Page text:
Dealing with criticism is a common challenge facing all pastors and an especially difficult one for many of them. If you are a pastor, you know what it is to be criticized. If are not a pastor but have one (or more), I can assure you that you are being shepherded by a man (or men) who has dealt with the challenge of criticism.
Last week I gave a message at a small pastors’ conference for the network our church is a part of (check them out!) on this very issue; dealing with the challenge of criticism. It was a good subject for me to work through, since for me personally, the steady flow of criticism has been the challenge that has most frequently led me to question whether I can endure as a pastor for the long haul, and whether I even want to do so. … Continue reading
“How, then, is true brotherly service performed in the Christian community?” German theologian Dietrich Bonhoeffer asks this very practical question near the outset of the fourth chapter in his relevant and helpful book Life Together. In an attempt to flesh out the ways Christians are to serve one another in the church, Bonoeffer begins with a ministry that many of us are prone to overlook – the ministry of listening.
“The first service that one owes to others in the fellowship consists in listening to them. Just as love to God begins with listening to his Word, so the beginning of love for the brethren is learning to listen to them.
… Continue reading
I am convinced that one of the sweetest and most valuable expressions of God’s grace in the life of a Christian is that of good, godly, truthful friends. The second wisest man ever to have lived seemed to agree when he said: The sweetness of a friend comes from his earnest counsel (Prov 27:9).
Some of the most beneficial conversations in my life have been the hardest conversations I have ever been a part of. On many occasions throughout my life, it has taken the honest and loving rebuke of a good, godly, and truthful friend to help me see some way that I need to change; and nearly every time, what my friends have had to point out in my life have been things I would have never seen with my own two eyes.… Continue reading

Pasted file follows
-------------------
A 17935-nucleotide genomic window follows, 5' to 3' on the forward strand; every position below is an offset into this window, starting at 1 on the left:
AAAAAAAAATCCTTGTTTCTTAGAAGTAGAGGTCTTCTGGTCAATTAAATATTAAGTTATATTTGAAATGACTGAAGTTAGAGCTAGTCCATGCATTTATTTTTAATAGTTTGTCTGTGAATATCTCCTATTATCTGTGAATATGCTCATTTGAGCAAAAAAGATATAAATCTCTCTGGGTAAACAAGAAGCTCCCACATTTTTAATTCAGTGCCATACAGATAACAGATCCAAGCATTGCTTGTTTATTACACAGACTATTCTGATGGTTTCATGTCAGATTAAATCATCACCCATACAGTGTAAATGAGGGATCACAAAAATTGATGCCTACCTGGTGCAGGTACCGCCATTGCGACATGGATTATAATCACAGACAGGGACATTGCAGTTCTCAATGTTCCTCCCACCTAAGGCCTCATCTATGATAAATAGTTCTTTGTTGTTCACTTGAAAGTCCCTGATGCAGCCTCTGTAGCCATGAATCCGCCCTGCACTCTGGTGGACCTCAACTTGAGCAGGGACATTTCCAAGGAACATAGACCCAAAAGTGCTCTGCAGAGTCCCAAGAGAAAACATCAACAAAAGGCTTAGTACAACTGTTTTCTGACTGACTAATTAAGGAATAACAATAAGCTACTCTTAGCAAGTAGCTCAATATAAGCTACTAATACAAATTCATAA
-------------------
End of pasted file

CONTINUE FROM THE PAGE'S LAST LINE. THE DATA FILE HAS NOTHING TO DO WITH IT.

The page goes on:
There is a simple and deadly serious command to parents, specifically to dads, found in Paul’s letter to the Colossians that I’d like to focus briefly on in today’s post. The verse is Colossians 3:21 and it reads, “Fathers, do not exasperate your children, so that they will not lose heart” (NASB).
So simple and yet so serious.
In this portion of Colossians 3, the Apostle Paul is helping Christians understand what it means to live under the Lordship of Christ in their earthly relationships, and at home in particular. In Colossians 3:17, he tells us that we are to do “everything in the name of the Lord Jesus,” and beginning in 3:18 he expands upon what he means by the word “everything.” Everything includes the things we do at home. … Continue reading
Last month by God’s grace, I reached my five-year anniversary as the preaching pastor of my local church and surpassed a decade of vocational pastoral ministry. I realize that this is not an incredibly long time and that compared to many faithful pastors, I’m still a snot-nosed kid with all kinds of things yet to learn. Yet, I actually find it astonishing that I’ve made it this far. Truly, this is all of grace. I say that because I’ve come to realize that being in ministry poses a myriad of threats to a man’s spiritual health.
I remember hearing it said somewhere that ministry will either make you a better man, or a far worse one. … Continue reading